Give employees a voice

Many organisations already have successfully implemented open communication or social tools in their intranet. Others are still hesitating because of various reasons like e.g. strategy, culture, technology or lack of recognition of the benefits.

The society has changed, organisations are now seeking for other ways to communicate with external customers. When will organisations themselves change? Recently I looked at Microblogging as an instrument to open up internal communication in the enterprise. In this post I elaborate on the impact it can have for the organisation and its employees.

senateOpen Communication?

Come on, we are an open organisation


In this article I refer to communication that is interactive and between people:

Person A sends a message to person B. Person B receives the message, reads it, understands it, thinks about it and replies with a message back. Other forms are just sending information.

In traditional 'corporate communication' the focus is on sending information. This is usually done by email, a message on the intranet or a corporate newsletter. There is one limitation with this approach: The sender does not know if the message is received, read or understood as it was originally intended.


What is served for lunch this week?

By Bas Zurburg at 12. August 2010 16:45 in Design, intranet

There is an interesting discussion going on about the intranet homepage. Should it scroll or not scroll?

See the latest article from Step Two Design by James Robertson. The article refers to more posts:

Discussing the length of the intranet homepage

weekly menuIt is interesting, because many people have opinions about it. (I personally don't mind, I like both. And I like a lot of white space in it)

But I don't really understand the discussion. For me as an employee, I am mostly interested in what the company restaurant serves for lunch. I don't mind clicking 4 times or scroll 3 pages down to find the menu. I just want to know.

If there is content of interest on the intranet, it doesn't matter where it is, it will be visited.

The same is true for a website, a web-application or a desktop-application. When there is something that I want to know or need to do, I go there.

Also in real life. Normally I take the shortest route from work to home and do shopping on the way. But when I need something that is not available there, I just drive to the shop where they do sell it. Yep, it could take me some extra time.

I don't believe that the length of the homepage is an important factor for a successful intranet. Some intranet homepages fit on one page, others not. Basta! There is simply no 'one size fits all' for intranets.

This was my little rant about the discussion ;-)

Intranet Case Studies and other Resources

By Bas Zurburg at 6. August 2010 19:34 in intranet

intranet case studiesIntranets 'live' by definition in closed networks. We don't know how other intranets look like, what the features are or what the success factors are. But we're very curious...


Stephan Schillerwein has on his website "Intranet Matters" a great compilation of very good intranet case studies.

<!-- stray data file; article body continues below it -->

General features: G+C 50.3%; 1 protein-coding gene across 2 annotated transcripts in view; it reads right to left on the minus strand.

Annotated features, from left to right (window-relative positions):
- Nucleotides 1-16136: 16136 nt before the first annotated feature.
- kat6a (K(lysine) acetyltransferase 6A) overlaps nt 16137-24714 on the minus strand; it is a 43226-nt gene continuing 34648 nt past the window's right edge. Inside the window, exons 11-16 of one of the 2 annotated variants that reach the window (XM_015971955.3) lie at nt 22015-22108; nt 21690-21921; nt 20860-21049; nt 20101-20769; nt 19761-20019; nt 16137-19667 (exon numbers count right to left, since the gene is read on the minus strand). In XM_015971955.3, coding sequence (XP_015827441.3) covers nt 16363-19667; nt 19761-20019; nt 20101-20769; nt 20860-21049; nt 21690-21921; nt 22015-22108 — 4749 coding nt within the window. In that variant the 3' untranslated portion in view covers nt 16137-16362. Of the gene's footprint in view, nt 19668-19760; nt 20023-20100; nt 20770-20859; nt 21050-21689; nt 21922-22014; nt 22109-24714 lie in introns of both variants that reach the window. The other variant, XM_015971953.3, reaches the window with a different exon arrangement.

Also Elizabeth Lupfer has collected a useful list of case studies at SocialMediaToday:

Extensive List of over 30 Enterprise 2.0 Case Studies and Reports


For intranet case studies and Live Tours, IBF has opened its archives with presentations of the IBF24 event that took place in June 2010:

IBF 24, you can now start catching up on what you missed


Somewhat different, but the videos of IntraTeam (Kurt Kragh Sørensen) are very interesting. The site is in Danish, but some parts are also translated in English and the videos are mostly in English. The video archive contains interviews of intranet professionals amongst others: Martin White, Jane McConnell and James Robertson:

Indhold tagget med: Billeder & Video


Do you know another good resource with with intranet case studies, please use the comment area or you can let me know via the contact form (thanks!).

The intranet: a happiness station

By Bas Zurburg at 6. July 2010 06:00 in intranet, Management, Social Media

The intranet does not have to be fun to make employees happy

This is another article in which I try to create adoption and acceptance for the intranet in the organisation. I will take another angle and look at what motivates employees and what role the intranet can play to create happy employees. I believe we all agree that organisations need happy employees to be successful. It is another way of identifying good content for the intranet.

How employees are motivated

Intranet happiness station

After research on the Internet I learned that there are many theories on how to motivate employees. I definitely do not want to interfere with these discussions, but for this article I selected these four general more or less accepted motivators:

  • Money - simply put: employees expect a fair financial compensation for their effort
  • Creativity - We are all unique human beings and we all want to put our personality and ideas into our work 
  • Recognition - A shoulder tap is in many situations more worth than a financial raise / bonus
  • Future - is the job secure, what are the options to grow in the organisation 


Let's apply these to the intranet. 


The reward that is paid and everything else that is related to money: compensation, bonuses, expenses, employee benefits and promotions